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MPEG-4: Optimization of Picture Quality and Data Rate

Optimization Of Flask Mpeg: Intel And AMD CPUs

Before we turn to software encoders, the analysis of hardware and, especially, the processor inside the PC system is important. There are two different versions for the conversion program Flask Mpeg, one that that is optimized for AMD's Athlon processors and one for Intel's Pentium III and Pentium 4 processors. The difference is actually not in the encoder, but the MPEG2-decoder (namely the iDCT part), which is always required to encode an MPEG2-movie to MPEG4. You'll find more information about FlasK at . We would also like to mention that those two processor-optimized versions were created by Intel and AMD engineers as response to Tom's Pentium 4 articles from November and December last year.

Choice Of The MPEG-4-Codec: Fast Vs. Slow Motion

To keep the data stream as small as possible when encoding a DVD video, the choice of a suitable software codec is very important. For MPEG-4 there is DivX's "fast motion codec" and "slow motion codec". By using one of these two codecs, the essential choice has already been made. Therefore, at this point, the differences between the two codecs will be clearly pointed out:

Choice of suitable video codec.

Video sequence without "deinterlace" in MPEG-4 format.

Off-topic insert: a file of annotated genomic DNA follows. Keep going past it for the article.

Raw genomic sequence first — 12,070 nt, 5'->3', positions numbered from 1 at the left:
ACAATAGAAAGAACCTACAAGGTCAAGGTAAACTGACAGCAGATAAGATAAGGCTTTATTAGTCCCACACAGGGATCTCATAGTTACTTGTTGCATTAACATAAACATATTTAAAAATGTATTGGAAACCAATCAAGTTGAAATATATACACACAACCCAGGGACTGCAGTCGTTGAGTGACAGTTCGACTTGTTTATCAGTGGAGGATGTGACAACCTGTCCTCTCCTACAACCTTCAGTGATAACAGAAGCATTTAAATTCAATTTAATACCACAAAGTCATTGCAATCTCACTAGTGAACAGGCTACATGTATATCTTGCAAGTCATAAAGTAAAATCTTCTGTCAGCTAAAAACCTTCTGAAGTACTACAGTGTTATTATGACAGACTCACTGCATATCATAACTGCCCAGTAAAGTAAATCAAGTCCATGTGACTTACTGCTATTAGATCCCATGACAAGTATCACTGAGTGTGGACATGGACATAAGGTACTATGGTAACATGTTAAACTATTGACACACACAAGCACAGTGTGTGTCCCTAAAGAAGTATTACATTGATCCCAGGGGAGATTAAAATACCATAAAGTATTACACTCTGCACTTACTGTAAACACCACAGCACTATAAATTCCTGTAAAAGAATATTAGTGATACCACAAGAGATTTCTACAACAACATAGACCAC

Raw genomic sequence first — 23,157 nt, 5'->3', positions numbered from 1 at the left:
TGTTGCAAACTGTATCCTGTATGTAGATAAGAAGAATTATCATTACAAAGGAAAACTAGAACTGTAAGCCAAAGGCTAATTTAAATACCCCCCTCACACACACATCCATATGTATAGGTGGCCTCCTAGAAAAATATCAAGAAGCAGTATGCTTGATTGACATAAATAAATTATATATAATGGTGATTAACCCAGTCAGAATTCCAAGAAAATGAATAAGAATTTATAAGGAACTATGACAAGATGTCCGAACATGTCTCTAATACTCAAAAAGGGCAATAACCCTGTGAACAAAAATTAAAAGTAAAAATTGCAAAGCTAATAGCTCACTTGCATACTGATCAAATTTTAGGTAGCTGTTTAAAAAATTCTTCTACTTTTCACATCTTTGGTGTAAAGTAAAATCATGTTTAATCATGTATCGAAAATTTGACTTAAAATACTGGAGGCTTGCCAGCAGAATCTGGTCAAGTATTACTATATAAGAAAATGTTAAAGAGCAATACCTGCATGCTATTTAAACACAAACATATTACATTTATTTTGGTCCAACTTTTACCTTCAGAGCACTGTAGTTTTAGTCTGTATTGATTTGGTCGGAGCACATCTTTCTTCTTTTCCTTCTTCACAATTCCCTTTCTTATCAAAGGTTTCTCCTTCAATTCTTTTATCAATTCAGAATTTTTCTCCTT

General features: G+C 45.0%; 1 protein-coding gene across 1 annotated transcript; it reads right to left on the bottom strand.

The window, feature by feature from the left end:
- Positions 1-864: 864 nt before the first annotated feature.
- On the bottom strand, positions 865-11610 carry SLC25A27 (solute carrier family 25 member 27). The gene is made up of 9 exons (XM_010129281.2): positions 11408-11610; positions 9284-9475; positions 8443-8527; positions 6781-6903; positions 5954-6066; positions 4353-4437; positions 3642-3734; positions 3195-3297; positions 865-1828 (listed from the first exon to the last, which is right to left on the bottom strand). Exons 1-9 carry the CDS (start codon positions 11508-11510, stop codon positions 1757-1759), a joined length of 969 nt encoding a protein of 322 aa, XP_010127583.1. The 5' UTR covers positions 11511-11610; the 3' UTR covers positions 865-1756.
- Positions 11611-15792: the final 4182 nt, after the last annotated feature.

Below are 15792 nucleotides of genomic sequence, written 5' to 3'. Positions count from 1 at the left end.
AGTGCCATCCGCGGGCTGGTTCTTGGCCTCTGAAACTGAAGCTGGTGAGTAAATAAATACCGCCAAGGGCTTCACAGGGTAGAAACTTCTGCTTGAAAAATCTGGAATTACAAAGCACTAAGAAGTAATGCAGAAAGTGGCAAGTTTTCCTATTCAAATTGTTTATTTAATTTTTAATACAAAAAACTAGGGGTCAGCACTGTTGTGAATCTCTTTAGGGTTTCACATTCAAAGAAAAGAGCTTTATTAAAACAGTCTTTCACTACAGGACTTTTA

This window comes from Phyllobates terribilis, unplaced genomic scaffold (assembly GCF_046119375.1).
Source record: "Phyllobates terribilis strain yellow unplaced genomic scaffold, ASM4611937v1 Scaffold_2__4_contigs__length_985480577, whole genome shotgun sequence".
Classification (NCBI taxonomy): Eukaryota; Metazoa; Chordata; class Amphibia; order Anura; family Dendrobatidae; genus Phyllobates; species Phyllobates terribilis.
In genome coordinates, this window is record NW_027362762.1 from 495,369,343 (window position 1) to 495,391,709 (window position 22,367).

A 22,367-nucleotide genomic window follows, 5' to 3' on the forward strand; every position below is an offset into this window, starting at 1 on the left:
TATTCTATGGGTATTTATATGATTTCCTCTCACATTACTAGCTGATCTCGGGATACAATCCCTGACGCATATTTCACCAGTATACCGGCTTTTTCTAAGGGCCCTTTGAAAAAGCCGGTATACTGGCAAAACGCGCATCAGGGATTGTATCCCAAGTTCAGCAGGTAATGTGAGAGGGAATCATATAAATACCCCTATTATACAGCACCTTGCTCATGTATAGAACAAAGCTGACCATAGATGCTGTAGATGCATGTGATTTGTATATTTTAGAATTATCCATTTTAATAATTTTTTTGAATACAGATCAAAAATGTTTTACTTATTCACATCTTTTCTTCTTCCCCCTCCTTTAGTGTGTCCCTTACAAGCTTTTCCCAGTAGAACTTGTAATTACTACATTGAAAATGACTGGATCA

The fast motion codec has been developed for video sequences, which contain a large number of fast movements (surprise surprise). These include, for example, action films where the movement direction of people and objects changes very often. At the same time, the scenes change very frequently, so that transitions are normally very sudden. This MPEG-4 codec works with dynamic compression and is, therefore, very efficient. Only the upper limit for the resulting data rate can be fixed - an exact setting is not possible. Here is an example: if a DVD video is coded with the fast motion codec and a maximum data rate of 6000 kBit/s, the average data rate in practice is between 1300 and 1400 kBit/s. The previously mentioned "6000 kBit/s" only refer to the maximum bit rate the encoder selects during the conversion process. An exact calculation of the data rate in order to, for instance, determine the data volume for writing a CD-ROM in advance is on no account possible.